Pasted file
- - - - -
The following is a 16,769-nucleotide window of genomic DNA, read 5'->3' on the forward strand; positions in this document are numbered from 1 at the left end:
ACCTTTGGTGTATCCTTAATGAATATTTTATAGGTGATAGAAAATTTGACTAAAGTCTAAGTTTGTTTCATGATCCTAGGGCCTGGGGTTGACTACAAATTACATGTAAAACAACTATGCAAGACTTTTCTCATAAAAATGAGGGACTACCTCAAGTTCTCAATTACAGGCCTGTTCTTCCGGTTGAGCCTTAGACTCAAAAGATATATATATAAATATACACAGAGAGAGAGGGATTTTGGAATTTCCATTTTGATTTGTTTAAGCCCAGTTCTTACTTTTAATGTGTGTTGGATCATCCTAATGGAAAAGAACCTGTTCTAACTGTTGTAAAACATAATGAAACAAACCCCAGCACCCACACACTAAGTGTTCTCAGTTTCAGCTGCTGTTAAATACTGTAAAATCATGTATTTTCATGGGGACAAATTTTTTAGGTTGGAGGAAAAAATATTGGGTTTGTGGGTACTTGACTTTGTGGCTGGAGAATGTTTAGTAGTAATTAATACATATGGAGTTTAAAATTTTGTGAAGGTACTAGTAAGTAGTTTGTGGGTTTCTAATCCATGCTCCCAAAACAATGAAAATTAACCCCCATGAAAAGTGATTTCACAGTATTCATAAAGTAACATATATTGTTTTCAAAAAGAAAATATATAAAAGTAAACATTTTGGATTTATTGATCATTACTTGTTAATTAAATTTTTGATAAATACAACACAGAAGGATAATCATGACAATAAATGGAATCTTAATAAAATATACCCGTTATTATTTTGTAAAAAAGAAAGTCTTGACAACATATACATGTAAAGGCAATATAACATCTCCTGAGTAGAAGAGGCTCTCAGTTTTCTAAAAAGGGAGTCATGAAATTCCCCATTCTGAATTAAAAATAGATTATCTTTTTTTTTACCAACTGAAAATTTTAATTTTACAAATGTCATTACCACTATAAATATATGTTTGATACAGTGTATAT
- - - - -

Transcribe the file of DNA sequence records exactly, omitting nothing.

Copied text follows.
The following is a 16,769-nucleotide window of genomic DNA, read 5'->3' on the forward strand; positions in this document are numbered from 1 at the left end:
ACCTTTGGTGTATCCTTAATGAATATTTTATAGGTGATAGAAAATTTGACTAAAGTCTAAGTTTGTTTCATGATCCTAGGGCCTGGGGTTGACTACAAATTACATGTAAAACAACTATGCAAGACTTTTCTCATAAAAATGAGGGACTACCTCAAGTTCTCAATTACAGGCCTGTTCTTCCGGTTGAGCCTTAGACTCAAAAGATATATATATAAATATACACAGAGAGAGAGGGATTTTGGAATTTCCATTTTGATTTGTTTAAGCCCAGTTCTTACTTTTAATGTGTGTTGGATCATCCTAATGGAAAAGAACCTGTTCTAACTGTTGTAAAACATAATGAAACAAACCCCAGCACCCACACACTAAGTGTTCTCAGTTTCAGCTGCTGTTAAATACTGTAAAATCATGTATTTTCATGGGGACAAATTTTTTAGGTTGGAGGAAAAAATATTGGGTTTGTGGGTACTTGACTTTGTGGCTGGAGAATGTTTAGTAGTAATTAATACATATGGAGTTTAAAATTTTGTGAAGGTACTAGTAAGTAGTTTGTGGGTTTCTAATCCATGCTCCCAAAACAATGAAAATTAACCCCCATGAAAAGTGATTTCACAGTATTCATAAAGTAACATATATTGTTTTCAAAAAGAAAATATATAAAAGTAAACATTTTGGATTTATTGATCATTACTTGTTAATTAAATTTTTGATAAATACAACACAGAAGGATAATCATGACAATAAATGGAATCTTAATAAAATATACCCGTTATTATTTTGTAAAAAAGAAAGTCTTGACAACATATACATGTAAAGGCAATATAACATCTCCTGAGTAGAAGAGGCTCTCAGTTTTCTAAAAAGGGAGTCATGAAATTCCCCATTCTGAATTAAAAATAGATTATCTTTTTTTTTACCAACTGAAAATTTTAATTTTACAAATGTCATTACCACTATAAATATATGTTTGATACAGTGTATAT